Causes and symptoms of infectious canine hepatitis
A puppy should not be vaccinated for infectious canine hepatitis until the puppy is at least nine weeks old. Puppies may be most susceptible to infectious canine hepatitis, but dogs of any age that have not been vaccinated are at risk for contracting this viral infection.
This dog disease is a viral infection that is spread by contact with a dog that has the infection or contaminated body fluids such as saliva, nasal discharge, and urine. Food dishes, cages, and other items can also become contaminated.
A fever, cough, and sore throat are the first signs of infectious canine hepatitis. The viral infection spreads to the liver, kidneys, and eyes of the dog. A low white blood cell count is often caused by infectious canine hepatitis.
A dog that has acquired a hepatitis infection may develop a bluish tint to its corneas. The eyes may appear cloudy and may become sensitive to light. Dogs may experience vomiting, diarrhea, loss of appetite, abdominal pain, and seizures.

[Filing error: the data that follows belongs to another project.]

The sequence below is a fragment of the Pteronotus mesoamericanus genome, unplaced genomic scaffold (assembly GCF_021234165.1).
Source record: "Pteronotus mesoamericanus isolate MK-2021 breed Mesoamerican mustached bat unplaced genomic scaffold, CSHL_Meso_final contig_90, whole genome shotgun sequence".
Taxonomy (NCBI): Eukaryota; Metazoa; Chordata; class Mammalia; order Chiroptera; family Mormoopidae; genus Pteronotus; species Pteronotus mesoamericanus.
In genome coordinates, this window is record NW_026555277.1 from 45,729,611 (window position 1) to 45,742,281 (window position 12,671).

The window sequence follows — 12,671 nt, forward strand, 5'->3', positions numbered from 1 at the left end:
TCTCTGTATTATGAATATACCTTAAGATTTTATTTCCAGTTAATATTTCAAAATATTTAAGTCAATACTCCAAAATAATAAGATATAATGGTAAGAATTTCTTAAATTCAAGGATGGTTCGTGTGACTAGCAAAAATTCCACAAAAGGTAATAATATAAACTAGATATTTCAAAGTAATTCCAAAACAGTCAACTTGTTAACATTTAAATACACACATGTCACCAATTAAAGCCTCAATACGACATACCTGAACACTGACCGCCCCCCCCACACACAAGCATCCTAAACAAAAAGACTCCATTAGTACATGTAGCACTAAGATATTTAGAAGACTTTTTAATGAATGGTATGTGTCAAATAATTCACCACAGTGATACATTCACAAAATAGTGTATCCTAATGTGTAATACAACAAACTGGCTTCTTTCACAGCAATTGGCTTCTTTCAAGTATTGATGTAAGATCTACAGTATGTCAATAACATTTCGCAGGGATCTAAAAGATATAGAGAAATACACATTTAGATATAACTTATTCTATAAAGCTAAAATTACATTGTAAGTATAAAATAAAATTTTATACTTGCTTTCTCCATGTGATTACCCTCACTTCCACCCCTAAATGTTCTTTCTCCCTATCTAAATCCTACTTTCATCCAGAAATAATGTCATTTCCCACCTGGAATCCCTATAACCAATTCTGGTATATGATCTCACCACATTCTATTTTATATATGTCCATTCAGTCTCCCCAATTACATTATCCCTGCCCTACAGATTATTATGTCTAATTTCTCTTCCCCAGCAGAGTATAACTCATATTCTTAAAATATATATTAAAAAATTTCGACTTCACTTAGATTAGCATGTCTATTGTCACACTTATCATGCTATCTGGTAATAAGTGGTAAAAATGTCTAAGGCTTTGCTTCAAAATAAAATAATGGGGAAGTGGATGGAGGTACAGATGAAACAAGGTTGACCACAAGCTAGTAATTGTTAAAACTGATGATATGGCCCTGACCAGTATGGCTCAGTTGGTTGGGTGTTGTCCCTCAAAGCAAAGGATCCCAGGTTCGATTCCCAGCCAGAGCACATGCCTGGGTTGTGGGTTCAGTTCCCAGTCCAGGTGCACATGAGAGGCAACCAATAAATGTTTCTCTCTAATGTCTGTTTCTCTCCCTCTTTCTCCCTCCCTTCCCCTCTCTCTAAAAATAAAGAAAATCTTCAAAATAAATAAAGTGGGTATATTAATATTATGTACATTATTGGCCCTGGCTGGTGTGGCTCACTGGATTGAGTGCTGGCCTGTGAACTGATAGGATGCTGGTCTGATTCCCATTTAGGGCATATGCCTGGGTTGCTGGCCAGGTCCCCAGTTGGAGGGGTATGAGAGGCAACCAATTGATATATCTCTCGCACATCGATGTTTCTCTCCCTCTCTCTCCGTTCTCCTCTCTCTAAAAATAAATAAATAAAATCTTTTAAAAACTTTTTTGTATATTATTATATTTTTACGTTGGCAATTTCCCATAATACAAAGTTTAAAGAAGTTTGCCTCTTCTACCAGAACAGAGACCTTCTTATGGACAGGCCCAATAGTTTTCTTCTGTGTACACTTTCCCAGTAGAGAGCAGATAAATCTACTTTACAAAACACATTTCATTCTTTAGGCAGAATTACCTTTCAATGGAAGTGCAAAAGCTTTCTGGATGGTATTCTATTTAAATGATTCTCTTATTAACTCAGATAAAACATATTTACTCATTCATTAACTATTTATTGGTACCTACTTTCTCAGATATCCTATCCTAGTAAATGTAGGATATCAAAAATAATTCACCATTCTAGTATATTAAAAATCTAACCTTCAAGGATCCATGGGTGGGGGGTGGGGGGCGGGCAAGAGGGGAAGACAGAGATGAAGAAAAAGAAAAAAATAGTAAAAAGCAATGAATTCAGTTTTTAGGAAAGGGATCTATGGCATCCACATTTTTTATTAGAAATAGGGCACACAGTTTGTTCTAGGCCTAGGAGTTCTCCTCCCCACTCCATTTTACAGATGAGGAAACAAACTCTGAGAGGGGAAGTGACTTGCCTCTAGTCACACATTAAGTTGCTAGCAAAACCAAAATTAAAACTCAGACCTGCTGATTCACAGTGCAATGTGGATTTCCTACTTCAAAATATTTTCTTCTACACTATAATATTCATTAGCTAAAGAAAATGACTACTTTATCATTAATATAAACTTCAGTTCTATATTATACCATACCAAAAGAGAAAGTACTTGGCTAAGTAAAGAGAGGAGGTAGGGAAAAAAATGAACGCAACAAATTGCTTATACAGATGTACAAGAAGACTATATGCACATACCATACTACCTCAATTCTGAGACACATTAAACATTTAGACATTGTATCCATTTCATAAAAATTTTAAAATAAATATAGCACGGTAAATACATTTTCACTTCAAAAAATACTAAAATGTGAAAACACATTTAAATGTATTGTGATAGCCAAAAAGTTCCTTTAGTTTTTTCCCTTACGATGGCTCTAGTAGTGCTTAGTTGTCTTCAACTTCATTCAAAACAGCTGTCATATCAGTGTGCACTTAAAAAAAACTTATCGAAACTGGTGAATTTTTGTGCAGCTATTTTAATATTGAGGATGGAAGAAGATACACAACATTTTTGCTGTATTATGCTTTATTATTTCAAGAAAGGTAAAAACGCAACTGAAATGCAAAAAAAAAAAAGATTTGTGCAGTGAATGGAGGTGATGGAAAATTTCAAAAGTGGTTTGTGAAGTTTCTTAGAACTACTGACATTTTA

Infectious canine hepatitis can cause bleeding problems. The dog may have nosebleeds or bleeding gums. Some dogs with this disease develop swelling of the head, neck, and trunk and hematomas which are collections of blood under the skin.
Typical veterinary care for dogs infected with infectious canine hepatitis includes an antibiotics and intravenous fluids as supportive care. There is no medication to specifically treat infectious canine hepatitis. Dogs may need blood transfusions as part of treatment for severe cases.
This dog disease is potentially fatal. The dog may die within hours of the onset of symptoms. The dogs that are most susceptible to dying from this disease are young puppies.
A dog can continue to spread this dog disease in its urine for up to nine months even if the dog has been treated and has recovered. Humans cannot contract this dog disease. Hepatitis that affects humans is a different disease.